1Bombay Natural History Society, Mumbai, India

2Divisional Forest Officer, Campbell Bay, Great Nicobar

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The leatherback sea turtle, Dermochelys coriacea, is rarely sighted in Indian waters and has few nesting records of on the mainland coast (Andrews et al., 2002). However, nesting of leatherback turtles does occur in the Andaman and Nicobar islands (Andrews et al., 2002), with Great Nicobar Island one of the three largest nesting grounds (Bhaskar, 1984; Andrews, 2000).

Galathea Bay in Great Nicobar Island (Figure 1) was an ideal nesting site for leatherback sea turtles prior to the 2004 Indian Ocean tsunami, with an increase in the number of nesting turtles every season. However, the nesting population was also under substantial pressure as a result of anthropogenic activities such as sand mining, bridge-port construction work, egg poaching and turtle meat consumption by indigenous peoples (Bhaskar, 1994; Namboothri et al., 2012; Tiwari, 2012) and natural predation of nests by wild pigs, monitor lizards, and stray and feral dogs (Bhaskar, 1994; Choudhary, 2006; Namboothri et al., 2012).

Galathea Bay bore the maximum impact of the 2004 tsunami, which destroyed all the nesting beaches (Andrews et al., 2006; Hamann et al., 2006). The last published leatherback nesting record is from November 2004, at which time 84 nesting leatherback turtles were observed in Galathea Bay (Andrews et al., 2006). Post tsunami surveys indicated that the beaches were reforming (Andrews et al., 2006) and it is now completely abandoned and free of any anthropological influence (Jadeja, pers.obs.). The present study looked for post-tsunami nesting on the west coast of Galathea Bay and potential threats to sea turtles and their nests.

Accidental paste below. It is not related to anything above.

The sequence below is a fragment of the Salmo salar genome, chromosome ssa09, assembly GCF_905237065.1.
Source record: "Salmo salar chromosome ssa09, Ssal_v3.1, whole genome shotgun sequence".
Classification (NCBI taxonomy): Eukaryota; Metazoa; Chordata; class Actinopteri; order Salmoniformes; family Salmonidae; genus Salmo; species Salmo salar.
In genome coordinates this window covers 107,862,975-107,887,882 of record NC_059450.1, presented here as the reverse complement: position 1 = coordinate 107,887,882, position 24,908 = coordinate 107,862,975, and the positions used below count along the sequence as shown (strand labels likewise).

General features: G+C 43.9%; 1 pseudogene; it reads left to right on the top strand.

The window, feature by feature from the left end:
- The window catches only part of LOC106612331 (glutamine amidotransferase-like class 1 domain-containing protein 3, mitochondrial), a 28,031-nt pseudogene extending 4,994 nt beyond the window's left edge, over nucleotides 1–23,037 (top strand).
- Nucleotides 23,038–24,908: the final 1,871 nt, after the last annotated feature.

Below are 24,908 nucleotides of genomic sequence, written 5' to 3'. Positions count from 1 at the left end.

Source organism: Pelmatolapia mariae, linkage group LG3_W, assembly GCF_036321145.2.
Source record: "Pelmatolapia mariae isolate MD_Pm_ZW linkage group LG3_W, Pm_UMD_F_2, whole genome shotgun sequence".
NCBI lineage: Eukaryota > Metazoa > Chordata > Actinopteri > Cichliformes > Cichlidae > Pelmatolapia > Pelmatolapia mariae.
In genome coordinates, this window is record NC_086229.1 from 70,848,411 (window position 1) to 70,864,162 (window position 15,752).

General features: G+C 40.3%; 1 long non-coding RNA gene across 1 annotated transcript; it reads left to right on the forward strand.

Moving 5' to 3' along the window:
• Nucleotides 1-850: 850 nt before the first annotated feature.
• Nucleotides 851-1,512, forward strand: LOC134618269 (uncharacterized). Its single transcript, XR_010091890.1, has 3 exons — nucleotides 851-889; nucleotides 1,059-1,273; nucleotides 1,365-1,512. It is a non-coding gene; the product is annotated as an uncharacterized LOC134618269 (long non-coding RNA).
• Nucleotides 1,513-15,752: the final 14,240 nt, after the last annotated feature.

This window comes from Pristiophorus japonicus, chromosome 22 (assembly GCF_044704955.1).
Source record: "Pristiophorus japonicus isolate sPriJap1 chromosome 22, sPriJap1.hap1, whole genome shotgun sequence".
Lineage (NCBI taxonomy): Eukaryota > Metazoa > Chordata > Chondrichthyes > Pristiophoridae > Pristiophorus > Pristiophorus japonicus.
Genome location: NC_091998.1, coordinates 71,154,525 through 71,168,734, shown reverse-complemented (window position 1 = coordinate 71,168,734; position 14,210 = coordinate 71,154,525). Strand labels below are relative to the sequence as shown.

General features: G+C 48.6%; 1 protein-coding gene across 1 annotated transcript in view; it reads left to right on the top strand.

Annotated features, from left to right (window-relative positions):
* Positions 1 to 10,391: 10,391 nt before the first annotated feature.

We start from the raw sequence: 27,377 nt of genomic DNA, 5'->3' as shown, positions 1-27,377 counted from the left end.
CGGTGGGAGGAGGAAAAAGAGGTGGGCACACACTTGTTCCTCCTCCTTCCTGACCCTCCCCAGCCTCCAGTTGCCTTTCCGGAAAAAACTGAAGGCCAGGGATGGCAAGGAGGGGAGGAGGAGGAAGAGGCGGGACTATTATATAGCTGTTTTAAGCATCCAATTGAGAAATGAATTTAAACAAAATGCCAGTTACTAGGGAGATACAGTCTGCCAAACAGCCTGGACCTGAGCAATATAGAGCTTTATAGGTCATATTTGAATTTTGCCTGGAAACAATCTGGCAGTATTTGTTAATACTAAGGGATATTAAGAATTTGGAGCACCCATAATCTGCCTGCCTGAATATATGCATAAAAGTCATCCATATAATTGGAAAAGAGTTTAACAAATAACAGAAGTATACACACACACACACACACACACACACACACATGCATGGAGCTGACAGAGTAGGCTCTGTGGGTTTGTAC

Galathea Bay (06° 49´ 05.99” N, 93° 51´ 16.65” E) on Great Nicobar Island is only accessible via a forest camp on the east coast. The Forest Department monitors sea turtle nesting on the east coast regularly and maintains a hatchery. The west coast is comparatively less or negligibly monitored as one has to cross the Galathea River, populated by saltwater crocodiles (Crocodylus porosus). Our study site was the uninhabited west coast, which has an expanse of 3.8km and the area characterized by sandy beach and dense beach vegetation.

The beach was surveyed each night from 18th to 20th February 2015 by two groups every half an hour during the incoming tide. After nesting activity was completed, sand samples (approximately 500g) were collected at a depth of around 10cm from the nest sites, packed in tight sealed polythene bags and transported for analysis. Samples were air-dried then sieved using five different mesh sieves (0.125mm, 0.25mm, 0.5mm, 1mm, 2mm). The sand temperature for each nest was recorded during the nesting activity using a PROBE thermometer at a depth of 25cm. Nest predation was described after direct and indirect sightings of predation during the survey period.